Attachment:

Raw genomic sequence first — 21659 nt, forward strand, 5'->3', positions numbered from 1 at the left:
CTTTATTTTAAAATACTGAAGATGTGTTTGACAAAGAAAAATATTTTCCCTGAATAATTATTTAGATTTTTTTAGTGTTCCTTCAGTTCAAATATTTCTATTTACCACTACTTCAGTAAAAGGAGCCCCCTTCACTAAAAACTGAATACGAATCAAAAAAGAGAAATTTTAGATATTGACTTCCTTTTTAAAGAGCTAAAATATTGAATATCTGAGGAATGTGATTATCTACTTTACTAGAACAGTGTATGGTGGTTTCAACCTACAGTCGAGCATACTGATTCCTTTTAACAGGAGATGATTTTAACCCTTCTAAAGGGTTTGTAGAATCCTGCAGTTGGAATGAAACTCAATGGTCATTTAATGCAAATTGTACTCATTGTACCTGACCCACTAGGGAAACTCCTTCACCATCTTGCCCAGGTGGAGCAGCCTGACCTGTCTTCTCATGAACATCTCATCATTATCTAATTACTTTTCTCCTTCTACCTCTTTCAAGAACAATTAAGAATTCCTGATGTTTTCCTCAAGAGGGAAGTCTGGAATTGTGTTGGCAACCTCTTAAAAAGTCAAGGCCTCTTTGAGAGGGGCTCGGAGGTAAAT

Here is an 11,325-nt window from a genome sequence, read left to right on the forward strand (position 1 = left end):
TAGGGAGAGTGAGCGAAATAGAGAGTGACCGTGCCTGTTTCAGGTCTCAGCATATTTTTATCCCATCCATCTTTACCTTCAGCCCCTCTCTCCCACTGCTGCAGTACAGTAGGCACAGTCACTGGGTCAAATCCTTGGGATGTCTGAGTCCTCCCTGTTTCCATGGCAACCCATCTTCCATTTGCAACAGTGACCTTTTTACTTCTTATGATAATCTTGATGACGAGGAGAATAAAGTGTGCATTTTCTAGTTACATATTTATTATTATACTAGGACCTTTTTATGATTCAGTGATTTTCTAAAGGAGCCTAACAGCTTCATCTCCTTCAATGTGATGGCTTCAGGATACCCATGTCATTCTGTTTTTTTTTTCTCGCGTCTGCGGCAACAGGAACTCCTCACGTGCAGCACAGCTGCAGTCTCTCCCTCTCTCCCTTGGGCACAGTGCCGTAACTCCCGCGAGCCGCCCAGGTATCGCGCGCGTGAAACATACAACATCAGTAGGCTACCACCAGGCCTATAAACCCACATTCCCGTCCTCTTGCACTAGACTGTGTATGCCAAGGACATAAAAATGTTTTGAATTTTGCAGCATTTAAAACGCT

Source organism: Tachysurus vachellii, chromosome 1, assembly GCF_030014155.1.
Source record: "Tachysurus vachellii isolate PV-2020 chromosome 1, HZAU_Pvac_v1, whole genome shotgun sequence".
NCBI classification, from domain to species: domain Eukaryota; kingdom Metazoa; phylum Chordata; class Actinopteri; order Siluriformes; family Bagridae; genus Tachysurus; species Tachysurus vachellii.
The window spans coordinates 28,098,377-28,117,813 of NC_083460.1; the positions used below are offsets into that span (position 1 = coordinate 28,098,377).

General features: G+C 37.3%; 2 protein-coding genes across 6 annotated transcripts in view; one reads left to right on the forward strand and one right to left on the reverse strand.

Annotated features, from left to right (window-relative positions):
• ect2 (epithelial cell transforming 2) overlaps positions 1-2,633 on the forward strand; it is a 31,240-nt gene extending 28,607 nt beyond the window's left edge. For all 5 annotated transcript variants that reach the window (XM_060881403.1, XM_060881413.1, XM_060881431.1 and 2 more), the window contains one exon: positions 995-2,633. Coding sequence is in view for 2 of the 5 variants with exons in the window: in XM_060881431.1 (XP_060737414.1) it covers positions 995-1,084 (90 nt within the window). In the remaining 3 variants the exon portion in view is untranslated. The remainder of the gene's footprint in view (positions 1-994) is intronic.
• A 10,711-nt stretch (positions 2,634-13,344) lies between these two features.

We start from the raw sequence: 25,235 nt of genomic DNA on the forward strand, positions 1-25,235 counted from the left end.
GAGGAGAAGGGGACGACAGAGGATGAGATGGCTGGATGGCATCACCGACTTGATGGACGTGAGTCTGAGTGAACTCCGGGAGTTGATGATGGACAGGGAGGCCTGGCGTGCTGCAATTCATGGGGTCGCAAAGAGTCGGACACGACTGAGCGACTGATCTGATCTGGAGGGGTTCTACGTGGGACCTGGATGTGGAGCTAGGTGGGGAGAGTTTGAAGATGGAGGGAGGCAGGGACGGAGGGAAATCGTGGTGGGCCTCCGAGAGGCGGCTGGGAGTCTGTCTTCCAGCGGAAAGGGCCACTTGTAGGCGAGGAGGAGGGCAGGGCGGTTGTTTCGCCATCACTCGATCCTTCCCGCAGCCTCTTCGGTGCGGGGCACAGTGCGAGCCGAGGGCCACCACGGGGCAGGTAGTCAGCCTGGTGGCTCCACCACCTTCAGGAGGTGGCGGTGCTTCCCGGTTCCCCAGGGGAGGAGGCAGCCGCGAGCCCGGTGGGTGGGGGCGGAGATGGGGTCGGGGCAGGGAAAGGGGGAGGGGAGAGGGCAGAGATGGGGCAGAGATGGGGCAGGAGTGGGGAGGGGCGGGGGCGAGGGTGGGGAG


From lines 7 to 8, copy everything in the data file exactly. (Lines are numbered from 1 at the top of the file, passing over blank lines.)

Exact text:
NCBI classification, from domain to species: domain Eukaryota; kingdom Metazoa; phylum Chordata; class Actinopteri; order Siluriformes; family Bagridae; genus Tachysurus; species Tachysurus vachellii.
The window spans coordinates 28,098,377-28,117,813 of NC_083460.1; the positions used below are offsets into that span (position 1 = coordinate 28,098,377).